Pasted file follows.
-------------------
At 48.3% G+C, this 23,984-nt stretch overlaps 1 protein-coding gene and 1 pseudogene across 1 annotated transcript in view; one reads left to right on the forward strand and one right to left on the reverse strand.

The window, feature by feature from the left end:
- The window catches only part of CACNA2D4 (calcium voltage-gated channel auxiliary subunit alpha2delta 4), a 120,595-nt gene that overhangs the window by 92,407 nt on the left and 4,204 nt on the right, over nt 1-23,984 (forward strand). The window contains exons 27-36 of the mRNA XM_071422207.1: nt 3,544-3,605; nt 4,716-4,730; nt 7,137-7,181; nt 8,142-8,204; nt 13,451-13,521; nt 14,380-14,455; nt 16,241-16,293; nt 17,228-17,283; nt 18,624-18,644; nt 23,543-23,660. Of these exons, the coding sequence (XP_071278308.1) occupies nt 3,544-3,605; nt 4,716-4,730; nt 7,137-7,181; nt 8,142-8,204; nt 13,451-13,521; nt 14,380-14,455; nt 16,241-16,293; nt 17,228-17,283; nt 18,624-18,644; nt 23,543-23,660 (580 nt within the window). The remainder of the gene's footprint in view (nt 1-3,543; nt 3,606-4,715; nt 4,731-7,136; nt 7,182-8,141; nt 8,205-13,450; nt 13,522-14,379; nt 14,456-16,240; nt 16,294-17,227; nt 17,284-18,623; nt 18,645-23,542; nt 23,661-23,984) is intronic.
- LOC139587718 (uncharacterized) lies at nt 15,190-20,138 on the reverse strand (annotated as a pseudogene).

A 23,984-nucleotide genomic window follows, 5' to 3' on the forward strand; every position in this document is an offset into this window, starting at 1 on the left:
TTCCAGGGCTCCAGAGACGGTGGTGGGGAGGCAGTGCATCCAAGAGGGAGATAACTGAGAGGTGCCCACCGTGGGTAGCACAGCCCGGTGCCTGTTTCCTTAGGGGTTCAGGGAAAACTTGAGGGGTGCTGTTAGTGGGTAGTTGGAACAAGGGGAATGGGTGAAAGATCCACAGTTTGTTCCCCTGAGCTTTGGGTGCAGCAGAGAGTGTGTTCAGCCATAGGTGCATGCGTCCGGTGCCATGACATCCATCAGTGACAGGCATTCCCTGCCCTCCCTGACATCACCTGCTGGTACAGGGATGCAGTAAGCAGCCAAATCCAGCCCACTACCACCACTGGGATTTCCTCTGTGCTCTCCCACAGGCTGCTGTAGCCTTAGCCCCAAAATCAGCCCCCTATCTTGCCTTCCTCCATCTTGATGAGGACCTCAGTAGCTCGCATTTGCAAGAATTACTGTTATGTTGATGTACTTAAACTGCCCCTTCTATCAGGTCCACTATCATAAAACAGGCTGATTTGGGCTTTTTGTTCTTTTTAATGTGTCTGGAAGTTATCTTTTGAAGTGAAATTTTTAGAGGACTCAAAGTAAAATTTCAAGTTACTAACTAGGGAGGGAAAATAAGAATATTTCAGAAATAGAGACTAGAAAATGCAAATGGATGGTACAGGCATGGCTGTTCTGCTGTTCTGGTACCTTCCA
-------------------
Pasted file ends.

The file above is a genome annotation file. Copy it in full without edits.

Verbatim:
At 48.3% G+C, this 23,984-nt stretch overlaps 1 protein-coding gene and 1 pseudogene across 1 annotated transcript in view; one reads left to right on the forward strand and one right to left on the reverse strand.

The window, feature by feature from the left end:
- The window catches only part of CACNA2D4 (calcium voltage-gated channel auxiliary subunit alpha2delta 4), a 120,595-nt gene that overhangs the window by 92,407 nt on the left and 4,204 nt on the right, over nt 1-23,984 (forward strand). The window contains exons 27-36 of the mRNA XM_071422207.1: nt 3,544-3,605; nt 4,716-4,730; nt 7,137-7,181; nt 8,142-8,204; nt 13,451-13,521; nt 14,380-14,455; nt 16,241-16,293; nt 17,228-17,283; nt 18,624-18,644; nt 23,543-23,660. Of these exons, the coding sequence (XP_071278308.1) occupies nt 3,544-3,605; nt 4,716-4,730; nt 7,137-7,181; nt 8,142-8,204; nt 13,451-13,521; nt 14,380-14,455; nt 16,241-16,293; nt 17,228-17,283; nt 18,624-18,644; nt 23,543-23,660 (580 nt within the window). The remainder of the gene's footprint in view (nt 1-3,543; nt 3,606-4,715; nt 4,731-7,136; nt 7,182-8,141; nt 8,205-13,450; nt 13,522-14,379; nt 14,456-16,240; nt 16,294-17,227; nt 17,284-18,623; nt 18,645-23,542; nt 23,661-23,984) is intronic.
- LOC139587718 (uncharacterized) lies at nt 15,190-20,138 on the reverse strand (annotated as a pseudogene).

A 23,984-nucleotide genomic window follows, 5' to 3' on the forward strand; every position in this document is an offset into this window, starting at 1 on the left:
TTCCAGGGCTCCAGAGACGGTGGTGGGGAGGCAGTGCATCCAAGAGGGAGATAACTGAGAGGTGCCCACCGTGGGTAGCACAGCCCGGTGCCTGTTTCCTTAGGGGTTCAGGGAAAACTTGAGGGGTGCTGTTAGTGGGTAGTTGGAACAAGGGGAATGGGTGAAAGATCCACAGTTTGTTCCCCTGAGCTTTGGGTGCAGCAGAGAGTGTGTTCAGCCATAGGTGCATGCGTCCGGTGCCATGACATCCATCAGTGACAGGCATTCCCTGCCCTCCCTGACATCACCTGCTGGTACAGGGATGCAGTAAGCAGCCAAATCCAGCCCACTACCACCACTGGGATTTCCTCTGTGCTCTCCCACAGGCTGCTGTAGCCTTAGCCCCAAAATCAGCCCCCTATCTTGCCTTCCTCCATCTTGATGAGGACCTCAGTAGCTCGCATTTGCAAGAATTACTGTTATGTTGATGTACTTAAACTGCCCCTTCTATCAGGTCCACTATCATAAAACAGGCTGATTTGGGCTTTTTGTTCTTTTTAATGTGTCTGGAAGTTATCTTTTGAAGTGAAATTTTTAGAGGACTCAAAGTAAAATTTCAAGTTACTAACTAGGGAGGGAAAATAAGAATATTTCAGAAATAGAGACTAGAAAATGCAAATGGATGGTACAGGCATGGCTGTTCTGCTGTTCTGGTACCTTCCA